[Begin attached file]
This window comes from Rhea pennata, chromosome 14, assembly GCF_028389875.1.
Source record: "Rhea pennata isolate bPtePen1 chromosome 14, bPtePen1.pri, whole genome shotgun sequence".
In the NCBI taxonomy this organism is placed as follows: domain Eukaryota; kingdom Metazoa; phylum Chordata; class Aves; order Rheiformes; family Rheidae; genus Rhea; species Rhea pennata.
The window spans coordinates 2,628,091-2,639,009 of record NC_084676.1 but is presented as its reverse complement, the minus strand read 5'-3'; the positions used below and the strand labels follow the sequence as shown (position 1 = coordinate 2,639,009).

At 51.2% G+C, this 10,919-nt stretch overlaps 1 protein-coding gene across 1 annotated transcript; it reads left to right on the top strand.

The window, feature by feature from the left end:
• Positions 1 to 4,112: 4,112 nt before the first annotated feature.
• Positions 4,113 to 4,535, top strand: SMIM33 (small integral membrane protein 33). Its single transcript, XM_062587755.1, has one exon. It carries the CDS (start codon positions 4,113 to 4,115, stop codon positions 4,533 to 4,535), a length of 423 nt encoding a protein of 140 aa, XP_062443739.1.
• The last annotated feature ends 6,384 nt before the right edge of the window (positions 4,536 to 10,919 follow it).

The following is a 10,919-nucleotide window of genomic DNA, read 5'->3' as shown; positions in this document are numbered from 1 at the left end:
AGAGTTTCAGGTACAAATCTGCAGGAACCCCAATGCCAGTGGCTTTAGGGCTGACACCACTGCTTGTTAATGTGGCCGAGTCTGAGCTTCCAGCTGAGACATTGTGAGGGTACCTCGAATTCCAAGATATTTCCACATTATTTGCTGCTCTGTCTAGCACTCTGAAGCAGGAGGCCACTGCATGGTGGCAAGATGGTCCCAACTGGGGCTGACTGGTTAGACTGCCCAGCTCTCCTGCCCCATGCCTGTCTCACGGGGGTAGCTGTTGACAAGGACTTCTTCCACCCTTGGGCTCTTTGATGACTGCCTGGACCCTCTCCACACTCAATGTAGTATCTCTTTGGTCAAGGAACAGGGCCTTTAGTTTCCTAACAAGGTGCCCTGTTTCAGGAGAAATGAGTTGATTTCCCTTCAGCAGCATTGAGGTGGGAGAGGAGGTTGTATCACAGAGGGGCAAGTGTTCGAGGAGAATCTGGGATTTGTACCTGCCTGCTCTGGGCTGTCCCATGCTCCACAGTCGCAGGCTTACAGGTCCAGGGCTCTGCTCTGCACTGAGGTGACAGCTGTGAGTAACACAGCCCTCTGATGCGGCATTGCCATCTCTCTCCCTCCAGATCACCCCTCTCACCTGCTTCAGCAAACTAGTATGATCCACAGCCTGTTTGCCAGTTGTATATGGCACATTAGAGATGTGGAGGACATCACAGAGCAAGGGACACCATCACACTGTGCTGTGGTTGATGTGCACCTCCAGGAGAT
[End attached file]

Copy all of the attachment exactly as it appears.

This window comes from Rhea pennata, chromosome 14, assembly GCF_028389875.1.
Source record: "Rhea pennata isolate bPtePen1 chromosome 14, bPtePen1.pri, whole genome shotgun sequence".
In the NCBI taxonomy this organism is placed as follows: domain Eukaryota; kingdom Metazoa; phylum Chordata; class Aves; order Rheiformes; family Rheidae; genus Rhea; species Rhea pennata.
The window spans coordinates 2,628,091-2,639,009 of record NC_084676.1 but is presented as its reverse complement, the minus strand read 5'-3'; the positions used below and the strand labels follow the sequence as shown (position 1 = coordinate 2,639,009).

At 51.2% G+C, this 10,919-nt stretch overlaps 1 protein-coding gene across 1 annotated transcript; it reads left to right on the top strand.

The window, feature by feature from the left end:
• Positions 1 to 4,112: 4,112 nt before the first annotated feature.
• Positions 4,113 to 4,535, top strand: SMIM33 (small integral membrane protein 33). Its single transcript, XM_062587755.1, has one exon. It carries the CDS (start codon positions 4,113 to 4,115, stop codon positions 4,533 to 4,535), a length of 423 nt encoding a protein of 140 aa, XP_062443739.1.
• The last annotated feature ends 6,384 nt before the right edge of the window (positions 4,536 to 10,919 follow it).

The following is a 10,919-nucleotide window of genomic DNA, read 5'->3' as shown; positions in this document are numbered from 1 at the left end:
AGAGTTTCAGGTACAAATCTGCAGGAACCCCAATGCCAGTGGCTTTAGGGCTGACACCACTGCTTGTTAATGTGGCCGAGTCTGAGCTTCCAGCTGAGACATTGTGAGGGTACCTCGAATTCCAAGATATTTCCACATTATTTGCTGCTCTGTCTAGCACTCTGAAGCAGGAGGCCACTGCATGGTGGCAAGATGGTCCCAACTGGGGCTGACTGGTTAGACTGCCCAGCTCTCCTGCCCCATGCCTGTCTCACGGGGGTAGCTGTTGACAAGGACTTCTTCCACCCTTGGGCTCTTTGATGACTGCCTGGACCCTCTCCACACTCAATGTAGTATCTCTTTGGTCAAGGAACAGGGCCTTTAGTTTCCTAACAAGGTGCCCTGTTTCAGGAGAAATGAGTTGATTTCCCTTCAGCAGCATTGAGGTGGGAGAGGAGGTTGTATCACAGAGGGGCAAGTGTTCGAGGAGAATCTGGGATTTGTACCTGCCTGCTCTGGGCTGTCCCATGCTCCACAGTCGCAGGCTTACAGGTCCAGGGCTCTGCTCTGCACTGAGGTGACAGCTGTGAGTAACACAGCCCTCTGATGCGGCATTGCCATCTCTCTCCCTCCAGATCACCCCTCTCACCTGCTTCAGCAAACTAGTATGATCCACAGCCTGTTTGCCAGTTGTATATGGCACATTAGAGATGTGGAGGACATCACAGAGCAAGGGACACCATCACACTGTGCTGTGGTTGATGTGCACCTCCAGGAGAT